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Tag Archives: reap what you sow
When you read the creation account in Genesis, it’s easy to think that God created everything with just His voice. “Let there be light. Let there be water. Let the land sprout with vegetation. Let the waters swarm with fish.” But in chapter two we find two things He made by hand. God formed man from the dust of the ground and He planted a garden where He then placed the man. I think it’s significant that out of all creation, He made these with His hands instead of with His voice. They were both made from the ground, but both had to be cultivated. Man needed the breath of God in him, and the garden needed Him to dig up soil so He could plant trees that bore good fruit.
If you’ve ever planted a garden, you know that the hard work begins with cultivating the soil. You have to break it up and churn it so that it is prepared for planting. Our lives are full of uncultivated soil that God wants to plant things in, but we must first be willing to till it. Many times we ask God for more, but we haven’t given Him the uncultivated parts of our lives. We tend to segregate our life into two parts: the part we let God into and the part we want to keep for ourselves. When the later part becomes unmanageable, we cry out to Him in desperation for help, but then promptly kick Him back out once the problem is under control. In reality, we should be seeking His blessings for every part of our lives and giving Him control of everything.
Hosea10:12 says, “Break up your uncultivated ground, For it is time to seek and search diligently for the LORD [and to long for His blessing]” (AMP). What parts of your life are uncultivated right now? If you’re wanting more of what God has in store for you, you’re going to have to clear away the weeds and break up the ground to prepare it for seeds of blessings. Seeds must have fertile soil to germinate in if they’re going to produce good fruit. God wants to have His fingerprints all over your life, but you’re the one who is going to have to give Him access. The Garden of Eden doesn’t just have to exist in Genesis. It can be cultivated in your life when you’re willing to break new ground.
Throwback Thursday is a feature I’m using to help build some margin into my schedule to pursue other ventures. Each Thursday I’ll be bringing you a previously written devotional that still speaks encouragement to us from God’s Word.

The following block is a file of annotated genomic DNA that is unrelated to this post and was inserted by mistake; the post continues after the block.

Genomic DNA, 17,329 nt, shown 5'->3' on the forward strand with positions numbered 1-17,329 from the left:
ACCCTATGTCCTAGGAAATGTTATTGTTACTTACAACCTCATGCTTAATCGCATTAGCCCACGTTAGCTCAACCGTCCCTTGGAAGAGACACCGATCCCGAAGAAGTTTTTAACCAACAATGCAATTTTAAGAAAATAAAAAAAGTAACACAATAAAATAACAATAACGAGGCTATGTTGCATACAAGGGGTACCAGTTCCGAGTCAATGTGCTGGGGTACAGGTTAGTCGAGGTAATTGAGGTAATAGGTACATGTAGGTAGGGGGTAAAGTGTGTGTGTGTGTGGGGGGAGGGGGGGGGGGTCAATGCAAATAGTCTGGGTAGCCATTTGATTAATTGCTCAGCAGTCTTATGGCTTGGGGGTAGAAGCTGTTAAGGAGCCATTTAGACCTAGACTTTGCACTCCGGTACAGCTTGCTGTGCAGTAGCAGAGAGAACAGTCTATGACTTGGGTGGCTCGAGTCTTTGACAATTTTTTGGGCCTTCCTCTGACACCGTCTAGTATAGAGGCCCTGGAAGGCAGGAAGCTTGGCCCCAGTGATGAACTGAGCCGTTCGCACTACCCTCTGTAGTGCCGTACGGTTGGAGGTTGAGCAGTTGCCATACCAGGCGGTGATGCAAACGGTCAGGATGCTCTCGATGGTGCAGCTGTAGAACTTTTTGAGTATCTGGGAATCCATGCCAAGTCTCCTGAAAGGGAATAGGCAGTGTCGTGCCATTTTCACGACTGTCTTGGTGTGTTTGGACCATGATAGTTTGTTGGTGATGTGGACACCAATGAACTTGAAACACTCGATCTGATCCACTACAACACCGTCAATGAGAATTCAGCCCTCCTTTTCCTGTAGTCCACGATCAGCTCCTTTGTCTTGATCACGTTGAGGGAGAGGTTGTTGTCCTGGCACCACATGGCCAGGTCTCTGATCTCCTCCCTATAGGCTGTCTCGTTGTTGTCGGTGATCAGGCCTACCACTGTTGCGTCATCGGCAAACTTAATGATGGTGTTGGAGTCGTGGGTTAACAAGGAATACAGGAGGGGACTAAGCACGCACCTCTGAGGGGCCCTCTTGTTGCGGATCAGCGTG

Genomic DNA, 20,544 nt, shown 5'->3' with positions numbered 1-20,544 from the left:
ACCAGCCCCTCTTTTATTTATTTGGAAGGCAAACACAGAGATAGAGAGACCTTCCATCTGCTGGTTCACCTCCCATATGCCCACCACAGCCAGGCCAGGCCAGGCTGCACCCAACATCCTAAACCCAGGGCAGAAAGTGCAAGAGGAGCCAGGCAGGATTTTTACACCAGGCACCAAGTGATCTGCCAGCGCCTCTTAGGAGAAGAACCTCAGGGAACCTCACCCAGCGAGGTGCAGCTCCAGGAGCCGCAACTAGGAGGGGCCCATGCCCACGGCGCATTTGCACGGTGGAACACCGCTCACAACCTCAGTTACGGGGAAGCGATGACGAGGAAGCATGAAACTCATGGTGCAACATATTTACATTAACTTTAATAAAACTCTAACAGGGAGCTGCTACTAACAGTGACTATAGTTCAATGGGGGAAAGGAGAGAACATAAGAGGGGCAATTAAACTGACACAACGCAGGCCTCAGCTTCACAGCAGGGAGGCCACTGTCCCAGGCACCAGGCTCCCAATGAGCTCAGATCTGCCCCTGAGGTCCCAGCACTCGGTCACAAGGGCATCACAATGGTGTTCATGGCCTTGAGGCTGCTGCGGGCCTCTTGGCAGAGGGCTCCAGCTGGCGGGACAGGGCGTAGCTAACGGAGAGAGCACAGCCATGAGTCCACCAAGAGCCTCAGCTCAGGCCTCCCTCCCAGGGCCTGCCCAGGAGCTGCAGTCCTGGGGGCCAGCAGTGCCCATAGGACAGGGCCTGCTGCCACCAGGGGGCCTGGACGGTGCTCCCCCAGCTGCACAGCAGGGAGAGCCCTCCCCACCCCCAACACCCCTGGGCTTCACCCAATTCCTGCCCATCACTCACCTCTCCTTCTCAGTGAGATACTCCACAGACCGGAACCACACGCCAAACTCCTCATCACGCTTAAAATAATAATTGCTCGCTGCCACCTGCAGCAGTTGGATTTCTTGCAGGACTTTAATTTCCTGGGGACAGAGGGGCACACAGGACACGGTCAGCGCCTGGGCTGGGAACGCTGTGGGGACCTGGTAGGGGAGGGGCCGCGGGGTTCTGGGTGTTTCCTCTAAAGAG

Have you ever noticed that some of the richest people around you also happen to be some of the most giving people? They may also be people who try their hand at multiple business ventures. I believe it goes back to a couple of scriptural principles on generosity. If you give, it will be given to you. The other is that you reap what you sow. Both of these principles work whether the giver is a Christian or not. Just like you don’t have to believe in gravity to fall down, you don’t have to believe the Bible for these to work.
My overarching prayer for my family this year is that we would scatter more seeds, but on fertile ground. If a farmer plants more seeds, they’re going to get a larger crop, especially if those seeds were planted in fertile soil. It only stands to reason that the more seeds of blessing that each of us scatter, gives God more ways to grow those seeds and give us more fruit. Life is about planting and replanting. Your first crop isn’t going to give you enough for the rest of your life.
Proverbs 11:24 says, “There is the one who [generously] scatters [abroad], and yet increases all the more; And there is the one who withholds what is justly due, but it results only in want and poverty” (AMP). Being generous today results in returned generosity in the future. Be careful not to compare your generosity or return with someone else’s. Give what and where God tells you to give. Our house rule when it comes to giving is simple: how much do you want God to bless you? Giving and being generous come in many forms. If you’re looking for God to trust you with more, be generous with what you have today.